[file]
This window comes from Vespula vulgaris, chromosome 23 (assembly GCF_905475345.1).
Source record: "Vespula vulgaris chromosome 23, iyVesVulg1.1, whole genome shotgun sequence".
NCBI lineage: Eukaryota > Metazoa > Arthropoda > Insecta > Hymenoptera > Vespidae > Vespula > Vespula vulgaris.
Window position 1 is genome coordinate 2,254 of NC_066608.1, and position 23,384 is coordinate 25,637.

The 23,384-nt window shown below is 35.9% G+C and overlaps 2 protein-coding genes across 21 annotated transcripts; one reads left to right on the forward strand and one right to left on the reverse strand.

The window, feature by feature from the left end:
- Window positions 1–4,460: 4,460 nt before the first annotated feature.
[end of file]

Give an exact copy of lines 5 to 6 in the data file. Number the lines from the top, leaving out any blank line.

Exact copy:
The 23,384-nt window shown below is 35.9% G+C and overlaps 2 protein-coding genes across 21 annotated transcripts; one reads left to right on the forward strand and one right to left on the reverse strand.

The window, feature by feature from the left end: